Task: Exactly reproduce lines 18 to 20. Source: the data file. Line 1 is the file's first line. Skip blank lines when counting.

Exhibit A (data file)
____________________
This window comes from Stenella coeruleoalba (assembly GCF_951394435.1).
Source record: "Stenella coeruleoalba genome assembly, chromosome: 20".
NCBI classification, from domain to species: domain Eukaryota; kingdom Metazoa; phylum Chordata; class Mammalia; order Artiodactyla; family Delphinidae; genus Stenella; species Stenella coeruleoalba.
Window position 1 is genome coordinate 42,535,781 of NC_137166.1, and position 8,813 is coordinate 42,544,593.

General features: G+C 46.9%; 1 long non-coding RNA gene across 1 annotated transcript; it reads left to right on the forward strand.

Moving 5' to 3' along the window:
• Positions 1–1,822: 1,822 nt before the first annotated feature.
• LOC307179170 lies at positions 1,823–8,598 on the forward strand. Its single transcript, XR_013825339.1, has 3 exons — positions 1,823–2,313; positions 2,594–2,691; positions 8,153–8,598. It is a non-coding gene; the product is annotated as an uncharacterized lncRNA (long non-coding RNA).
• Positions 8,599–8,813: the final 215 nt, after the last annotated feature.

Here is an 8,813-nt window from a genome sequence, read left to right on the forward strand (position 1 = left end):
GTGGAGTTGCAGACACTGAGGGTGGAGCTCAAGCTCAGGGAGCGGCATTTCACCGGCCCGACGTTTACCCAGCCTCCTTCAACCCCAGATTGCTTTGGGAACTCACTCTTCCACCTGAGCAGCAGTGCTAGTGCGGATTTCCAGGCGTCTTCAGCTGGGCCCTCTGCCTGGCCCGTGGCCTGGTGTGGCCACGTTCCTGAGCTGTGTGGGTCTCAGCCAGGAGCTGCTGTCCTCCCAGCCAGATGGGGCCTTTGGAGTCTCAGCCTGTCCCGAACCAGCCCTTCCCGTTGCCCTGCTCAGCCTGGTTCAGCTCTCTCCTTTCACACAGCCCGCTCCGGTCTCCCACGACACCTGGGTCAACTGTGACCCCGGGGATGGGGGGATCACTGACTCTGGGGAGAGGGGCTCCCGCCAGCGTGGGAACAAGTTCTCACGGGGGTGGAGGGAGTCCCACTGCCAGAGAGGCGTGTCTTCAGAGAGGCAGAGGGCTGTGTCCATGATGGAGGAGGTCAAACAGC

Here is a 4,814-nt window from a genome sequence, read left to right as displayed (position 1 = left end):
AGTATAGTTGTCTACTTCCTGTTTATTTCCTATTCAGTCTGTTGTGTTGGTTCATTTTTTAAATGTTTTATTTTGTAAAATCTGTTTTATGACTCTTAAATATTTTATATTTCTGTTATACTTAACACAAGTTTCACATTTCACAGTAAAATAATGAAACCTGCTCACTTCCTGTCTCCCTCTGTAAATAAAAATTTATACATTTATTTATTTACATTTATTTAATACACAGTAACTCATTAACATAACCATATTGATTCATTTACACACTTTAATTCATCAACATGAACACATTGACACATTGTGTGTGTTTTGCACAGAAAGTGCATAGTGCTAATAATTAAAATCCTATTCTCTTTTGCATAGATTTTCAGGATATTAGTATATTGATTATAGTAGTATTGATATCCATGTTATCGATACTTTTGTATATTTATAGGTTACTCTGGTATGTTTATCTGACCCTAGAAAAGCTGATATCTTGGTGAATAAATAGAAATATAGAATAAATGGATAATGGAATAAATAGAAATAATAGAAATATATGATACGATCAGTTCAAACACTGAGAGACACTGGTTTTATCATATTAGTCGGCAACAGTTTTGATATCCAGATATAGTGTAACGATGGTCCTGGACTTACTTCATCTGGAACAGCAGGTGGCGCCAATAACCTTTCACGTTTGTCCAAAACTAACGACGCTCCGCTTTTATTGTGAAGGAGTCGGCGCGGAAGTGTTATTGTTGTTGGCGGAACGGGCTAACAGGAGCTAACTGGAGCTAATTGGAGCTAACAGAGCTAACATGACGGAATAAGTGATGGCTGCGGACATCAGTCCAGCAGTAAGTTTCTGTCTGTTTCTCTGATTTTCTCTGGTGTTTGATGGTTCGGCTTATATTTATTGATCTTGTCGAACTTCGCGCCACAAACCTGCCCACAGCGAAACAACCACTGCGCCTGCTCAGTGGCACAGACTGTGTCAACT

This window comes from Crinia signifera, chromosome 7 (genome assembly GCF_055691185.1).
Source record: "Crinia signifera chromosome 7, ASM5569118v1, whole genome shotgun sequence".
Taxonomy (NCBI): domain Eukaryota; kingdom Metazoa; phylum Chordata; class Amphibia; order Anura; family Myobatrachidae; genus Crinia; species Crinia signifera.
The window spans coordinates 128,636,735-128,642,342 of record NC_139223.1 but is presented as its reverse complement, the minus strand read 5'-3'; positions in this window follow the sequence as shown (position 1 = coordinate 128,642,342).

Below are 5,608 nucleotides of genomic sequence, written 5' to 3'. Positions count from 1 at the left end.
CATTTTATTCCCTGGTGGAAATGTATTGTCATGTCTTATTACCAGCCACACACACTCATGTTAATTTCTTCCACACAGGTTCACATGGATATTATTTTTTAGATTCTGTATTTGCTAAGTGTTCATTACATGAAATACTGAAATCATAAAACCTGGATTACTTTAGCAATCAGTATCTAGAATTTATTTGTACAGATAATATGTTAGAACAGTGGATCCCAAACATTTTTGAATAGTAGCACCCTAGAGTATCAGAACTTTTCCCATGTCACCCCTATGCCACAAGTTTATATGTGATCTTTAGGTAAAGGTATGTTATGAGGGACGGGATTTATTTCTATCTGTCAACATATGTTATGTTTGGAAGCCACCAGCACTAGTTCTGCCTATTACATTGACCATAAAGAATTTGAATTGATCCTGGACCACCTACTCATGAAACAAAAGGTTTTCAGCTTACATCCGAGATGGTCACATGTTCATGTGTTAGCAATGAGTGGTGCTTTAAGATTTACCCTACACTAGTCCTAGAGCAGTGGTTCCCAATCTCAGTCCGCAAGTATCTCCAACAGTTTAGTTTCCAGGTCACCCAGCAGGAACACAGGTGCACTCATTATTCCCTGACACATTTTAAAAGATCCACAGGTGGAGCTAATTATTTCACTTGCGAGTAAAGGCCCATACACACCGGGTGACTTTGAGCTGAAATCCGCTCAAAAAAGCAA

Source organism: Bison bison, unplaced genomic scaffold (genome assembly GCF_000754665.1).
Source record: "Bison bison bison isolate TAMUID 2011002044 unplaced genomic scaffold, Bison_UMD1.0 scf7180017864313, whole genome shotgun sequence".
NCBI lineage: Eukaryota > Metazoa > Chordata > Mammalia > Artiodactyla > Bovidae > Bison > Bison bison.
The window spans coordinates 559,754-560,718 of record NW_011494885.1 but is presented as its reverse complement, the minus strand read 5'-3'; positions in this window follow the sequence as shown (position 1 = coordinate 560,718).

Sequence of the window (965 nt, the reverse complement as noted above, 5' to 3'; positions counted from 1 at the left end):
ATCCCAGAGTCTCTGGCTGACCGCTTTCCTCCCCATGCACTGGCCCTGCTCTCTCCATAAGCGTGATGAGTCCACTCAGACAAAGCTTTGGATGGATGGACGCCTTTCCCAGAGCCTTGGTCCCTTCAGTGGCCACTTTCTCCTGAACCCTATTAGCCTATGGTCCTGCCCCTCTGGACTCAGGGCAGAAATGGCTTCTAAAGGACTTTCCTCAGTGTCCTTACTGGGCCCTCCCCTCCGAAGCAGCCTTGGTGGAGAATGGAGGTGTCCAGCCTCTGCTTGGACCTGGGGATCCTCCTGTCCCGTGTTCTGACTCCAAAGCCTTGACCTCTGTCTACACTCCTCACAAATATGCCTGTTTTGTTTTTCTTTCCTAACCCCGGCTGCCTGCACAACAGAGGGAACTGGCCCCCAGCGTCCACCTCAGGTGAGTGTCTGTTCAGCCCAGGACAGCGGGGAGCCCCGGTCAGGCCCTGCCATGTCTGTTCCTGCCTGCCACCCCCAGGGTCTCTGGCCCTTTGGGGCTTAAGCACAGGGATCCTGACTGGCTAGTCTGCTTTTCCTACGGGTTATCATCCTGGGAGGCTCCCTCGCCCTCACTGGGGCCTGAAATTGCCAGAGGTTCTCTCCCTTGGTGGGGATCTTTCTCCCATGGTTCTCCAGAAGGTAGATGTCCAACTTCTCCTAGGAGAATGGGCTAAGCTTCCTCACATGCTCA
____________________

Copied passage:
Below are 5,608 nucleotides of genomic sequence, written 5' to 3'. Positions count from 1 at the left end.
CATTTTATTCCCTGGTGGAAATGTATTGTCATGTCTTATTACCAGCCACACACACTCATGTTAATTTCTTCCACACAGGTTCACATGGATATTATTTTTTAGATTCTGTATTTGCTAAGTGTTCATTACATGAAATACTGAAATCATAAAACCTGGATTACTTTAGCAATCAGTATCTAGAATTTATTTGTACAGATAATATGTTAGAACAGTGGATCCCAAACATTTTTGAATAGTAGCACCCTAGAGTATCAGAACTTTTCCCATGTCACCCCTATGCCACAAGTTTATATGTGATCTTTAGGTAAAGGTATGTTATGAGGGACGGGATTTATTTCTATCTGTCAACATATGTTATGTTTGGAAGCCACCAGCACTAGTTCTGCCTATTACATTGACCATAAAGAATTTGAATTGATCCTGGACCACCTACTCATGAAACAAAAGGTTTTCAGCTTACATCCGAGATGGTCACATGTTCATGTGTTAGCAATGAGTGGTGCTTTAAGATTTACCCTACACTAGTCCTAGAGCAGTGGTTCCCAATCTCAGTCCGCAAGTATCTCCAACAGTTTAGTTTCCAGGTCACCCAGCAGGAACACAGGTGCACTCATTATTCCCTGACACATTTTAAAAGATCCACAGGTGGAGCTAATTATTTCACTTGCGAGTAAAGGCCCATACACACCGGGTGACTTTGAGCTGAAATCCGCTCAAAAAAGCAA

Source organism: Bison bison, unplaced genomic scaffold (genome assembly GCF_000754665.1).